Finally, while effector clusters contained IFN-γ secreting non-specific memory CD8+ T cells, they failed to recruit the L.m-specific naive CD8+ T cells. Several reasons may account for this observation. It has been estimated that in a mouse, 50–200 naive CD8+ T cells are specific for a given MHC/peptide complex [21], [22], [23], [24]. In addition, naïve T cells endlessly patrol the T cell zones of SLO in which they remain several hours. Therefore, it is very unlikely that, if present in the bloodstream at the time of infection, rare L.m specific CD8+ T cells will home to the spleen rather than to any of the numerous LNs for which they expresses high amounts of the L-selectin homing receptor [37]. Furthermore, upon a primary Wt L.m-OVA infection, the progeny of the 200 OT-I cells transferred into C57BL/6 mice represents ~1% of total splenic CD8+ T cells, outnumbering by several logs of magnitude the number of endogenous L.m-specific naïve CD8+ T cells. Of note, we observed the same phenomenon while studying the endogenous CD8+ T cell response in BALB/c mice. Finally, unlike effector and memory CD8+ T cells, naïve T cells do not possess any of the intermediate effector functions known to be important for L.m clearance. Therefore, these results fit with the inability of these cells to join the effector clusters.

Altogether, our results summarized in Figure 11 reveal how memory CD8+ T cells unique trafficking properties associated to splenic anatomy result in the formation of transient granulomas-like effector clusters in the RP of secondary infected animals. Our observations provide a spatio-temporal explanation to the subsequent cascade of effector functions that ultimately results in an efficient control of bacterial burden very early after re-infection.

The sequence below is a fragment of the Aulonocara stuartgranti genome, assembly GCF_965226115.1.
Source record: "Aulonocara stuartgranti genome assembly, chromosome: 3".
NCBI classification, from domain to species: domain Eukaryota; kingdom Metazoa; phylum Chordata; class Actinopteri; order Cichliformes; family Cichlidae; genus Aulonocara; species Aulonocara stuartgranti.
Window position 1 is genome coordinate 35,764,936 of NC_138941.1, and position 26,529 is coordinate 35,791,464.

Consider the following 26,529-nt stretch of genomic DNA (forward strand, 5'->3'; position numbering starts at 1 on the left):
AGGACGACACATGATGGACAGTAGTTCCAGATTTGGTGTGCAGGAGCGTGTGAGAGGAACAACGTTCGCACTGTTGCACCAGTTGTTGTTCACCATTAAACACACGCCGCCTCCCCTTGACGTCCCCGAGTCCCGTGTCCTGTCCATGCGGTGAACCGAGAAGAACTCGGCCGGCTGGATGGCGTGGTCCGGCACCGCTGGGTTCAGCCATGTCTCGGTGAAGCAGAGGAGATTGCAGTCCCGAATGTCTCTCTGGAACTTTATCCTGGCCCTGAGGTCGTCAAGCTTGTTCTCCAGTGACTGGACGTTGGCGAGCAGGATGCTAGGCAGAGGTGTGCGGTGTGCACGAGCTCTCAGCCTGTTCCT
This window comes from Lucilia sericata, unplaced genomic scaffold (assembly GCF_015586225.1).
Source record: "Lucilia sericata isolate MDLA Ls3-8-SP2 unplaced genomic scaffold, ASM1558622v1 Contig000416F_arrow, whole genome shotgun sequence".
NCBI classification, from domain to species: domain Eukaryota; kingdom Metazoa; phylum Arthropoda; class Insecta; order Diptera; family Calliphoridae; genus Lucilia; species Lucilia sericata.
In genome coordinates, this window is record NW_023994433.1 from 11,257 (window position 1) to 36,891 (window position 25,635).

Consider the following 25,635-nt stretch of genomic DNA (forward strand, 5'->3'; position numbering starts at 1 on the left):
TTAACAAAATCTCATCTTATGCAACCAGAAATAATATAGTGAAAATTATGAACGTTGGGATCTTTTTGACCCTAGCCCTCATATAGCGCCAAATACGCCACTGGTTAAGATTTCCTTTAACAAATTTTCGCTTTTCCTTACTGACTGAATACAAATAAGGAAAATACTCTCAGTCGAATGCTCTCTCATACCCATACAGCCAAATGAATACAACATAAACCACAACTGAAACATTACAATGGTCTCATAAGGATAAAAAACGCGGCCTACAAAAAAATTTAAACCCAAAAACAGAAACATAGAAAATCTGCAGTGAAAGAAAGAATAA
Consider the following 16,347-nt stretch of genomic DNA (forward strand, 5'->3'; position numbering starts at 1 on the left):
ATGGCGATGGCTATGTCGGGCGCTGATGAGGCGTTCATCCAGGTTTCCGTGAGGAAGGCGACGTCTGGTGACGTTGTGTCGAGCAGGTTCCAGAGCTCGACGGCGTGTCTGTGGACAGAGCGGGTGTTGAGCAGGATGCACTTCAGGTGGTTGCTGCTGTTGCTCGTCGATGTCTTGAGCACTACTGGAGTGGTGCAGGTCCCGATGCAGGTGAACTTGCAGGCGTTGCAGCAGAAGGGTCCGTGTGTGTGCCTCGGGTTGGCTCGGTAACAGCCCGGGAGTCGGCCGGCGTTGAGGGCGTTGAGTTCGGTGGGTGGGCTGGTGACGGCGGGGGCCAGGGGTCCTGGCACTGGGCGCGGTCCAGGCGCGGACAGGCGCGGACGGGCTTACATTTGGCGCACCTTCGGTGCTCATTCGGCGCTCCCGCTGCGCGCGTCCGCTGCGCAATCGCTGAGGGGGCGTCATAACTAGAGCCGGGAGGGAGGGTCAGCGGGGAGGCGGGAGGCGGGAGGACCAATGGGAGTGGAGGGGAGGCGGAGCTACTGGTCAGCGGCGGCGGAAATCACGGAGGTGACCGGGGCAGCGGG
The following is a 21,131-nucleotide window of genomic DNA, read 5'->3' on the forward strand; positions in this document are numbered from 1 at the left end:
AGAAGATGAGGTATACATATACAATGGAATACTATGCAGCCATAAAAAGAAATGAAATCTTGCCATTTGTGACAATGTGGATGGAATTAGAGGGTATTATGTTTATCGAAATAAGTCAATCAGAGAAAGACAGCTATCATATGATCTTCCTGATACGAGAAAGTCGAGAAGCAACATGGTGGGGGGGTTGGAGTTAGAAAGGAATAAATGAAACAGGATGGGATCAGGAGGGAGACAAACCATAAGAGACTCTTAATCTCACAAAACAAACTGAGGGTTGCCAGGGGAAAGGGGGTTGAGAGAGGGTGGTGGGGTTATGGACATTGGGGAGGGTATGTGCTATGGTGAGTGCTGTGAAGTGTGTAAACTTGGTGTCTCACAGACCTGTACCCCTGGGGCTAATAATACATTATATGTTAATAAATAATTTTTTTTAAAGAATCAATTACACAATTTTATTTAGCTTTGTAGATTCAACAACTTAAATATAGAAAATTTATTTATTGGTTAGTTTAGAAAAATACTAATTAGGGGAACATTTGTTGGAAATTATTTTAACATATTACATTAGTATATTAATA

Figure 11

Materials and Methods


BALB/c and C57BL/6 were purchased from Charles River Laboratories (Les Oncins, France). OT-I TCR-transgenic mice [48] were purchased from Taconic (Rockville, MD). C57BL/6 ubiquitin-GFP mice (UBI-GFP/BL6, strain 4353) were purchased from the Jackson Laboratory (Bar Harbor, Maine) while C57BL/6 LysM-EGFP mice were a gift from T. Graf (Albert Einstein College of Medicine, NY). All mice were maintained in the animal facilities of the Centre d'Immunologie de Marseille-Luminy and used between 6 and 12 weeks of age unless specified. Unless specified, groups of mice were composed of 2 animals. All research involving animals has been specifically approved by the ethical committee of the Université de la Méditerranée and the regional committee of the côte d'azur.

Bacteria, infections and measure of bacterial titers

Wild type and recombinant L.m expressing the gene for OVA (Wt L.m-OVA) were grown as described previously ([28]). Wt L.m-OVA was a kind gift from Dr. Hao Shen (U. Penn, PA, USA). For L.m infections, bacteria were grown to a logarithmic phase in broth heart infusion (BHI) medium (Sigma Aldrich) diluted in PBS and injected i.v in the retro-orbital vein. In all experiments, mice were primary immunized with a 0.1×LD50 of bacteria (3×103 Wt L.m or 104 Wt L.m-OVA). L.m expressing OVA exhibits a lower LD50 than the non-expressing one. Expressing exogenous proteins inside L.m usually results in a loss of virulence which is a more general phenomenon observed in infectious agents [49]. Secondary infections were performed 1 month later with 3×105 Wt L.m or Wt L.m-OVA. To measure bacterial titers in the spleen, organs were harvested and dissociated on metal screens in 10 ml of 0.1% triton X-100 (Sigma Aldrich). Serial dilutions were performed in the same buffer, and 100 µl was plated onto BHI media plates. CFU numbers were counted 24 hours later.

Adoptive transfers

T cells were purified from the LNs of OT1 TCR-transgenic mice or Wt animals using a pan T cell isolation kit (Miltenyi Biotec, Auburn, California) and stained with either CFSE (2 µM) or CMTPX (5 µM) (Invitrogen, Carlsbad, California) at 37°C for 15 min. The indicated numbers of cells were transferred into host mice by intravenous injection.